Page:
Nietzsche, Whitehead, and the Problem of Nihilism

Dissertation, The Claremont Graduate University (1999)

Abstract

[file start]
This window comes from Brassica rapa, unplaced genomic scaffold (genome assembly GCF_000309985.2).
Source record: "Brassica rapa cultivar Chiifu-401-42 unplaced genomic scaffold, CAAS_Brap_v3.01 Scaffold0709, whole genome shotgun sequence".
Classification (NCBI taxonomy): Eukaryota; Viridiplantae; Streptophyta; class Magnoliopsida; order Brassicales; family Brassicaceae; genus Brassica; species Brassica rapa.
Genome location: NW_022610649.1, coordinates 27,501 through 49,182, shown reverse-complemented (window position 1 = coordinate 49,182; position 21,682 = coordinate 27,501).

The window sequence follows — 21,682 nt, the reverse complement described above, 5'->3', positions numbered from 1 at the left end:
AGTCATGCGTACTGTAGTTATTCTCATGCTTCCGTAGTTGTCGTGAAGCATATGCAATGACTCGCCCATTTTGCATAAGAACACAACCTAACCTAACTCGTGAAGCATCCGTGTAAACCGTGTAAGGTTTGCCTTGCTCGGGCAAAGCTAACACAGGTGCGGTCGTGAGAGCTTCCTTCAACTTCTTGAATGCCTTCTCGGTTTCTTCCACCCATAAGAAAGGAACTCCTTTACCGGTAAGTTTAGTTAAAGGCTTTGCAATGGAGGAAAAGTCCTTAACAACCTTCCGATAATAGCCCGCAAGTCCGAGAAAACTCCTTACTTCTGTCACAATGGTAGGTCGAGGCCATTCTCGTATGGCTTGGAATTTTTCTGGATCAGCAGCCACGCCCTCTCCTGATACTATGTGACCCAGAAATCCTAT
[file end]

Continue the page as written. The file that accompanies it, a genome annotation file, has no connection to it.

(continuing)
This dissertation is a comparison of Friedrich Nietzsche and Alfred North Whitehead on the problem of nihilism. In this study, "nihilim" is understood as referring to the felt experience of meaninglessness and futility. The differences and similarities between Nietzsche and Whitehead are nowhere more apparent than they are within each thinker's respective views of, and responses to, the problem of nihilism. The most significant and profound difference revolves around the role God plays in humanity's assessment of the meaning and value of human existence in the world. Quite simply, Nietzsche thinks the Christian idea of God and the religious life it engenders have significantly diminished humanity's ability to view human life in the world as meaningful. In other words, the idea of God is one of the causes of nihilism. For Whitehead, in contrast, the meaning of human life requires the existence of God. Without God, there can be no sense of cosmic purpose and no grounds for aesthetic and ethical ideals. ;But within this substantial difference one can find an equally important and profound similarity. The God that Whitehead believes in, the God that overcomes nihilism, is not the God that Nietzsche indicts as the cause of nihilism. In fact, within Whitehead's writings one can find a critique of the traditional doctrine of God that bears much in common with the God indicted by Nietzsche. This common understanding arises from the fact that both Nietzsche and Whitehead are "philosophers of process." What I mean is that for both thinkers the categories of process---such as becoming and change---are primary. Both Nietzsche and Whitehead are spokesmen for the critique of the traditional scheme of Western thought that interprets reality in terms of the categories of static Being. One argument of this study is that in Whitehead's thought we can find a distinctly religious view of the meaning of human existence to which Nietzsche's critique of religion does not apply
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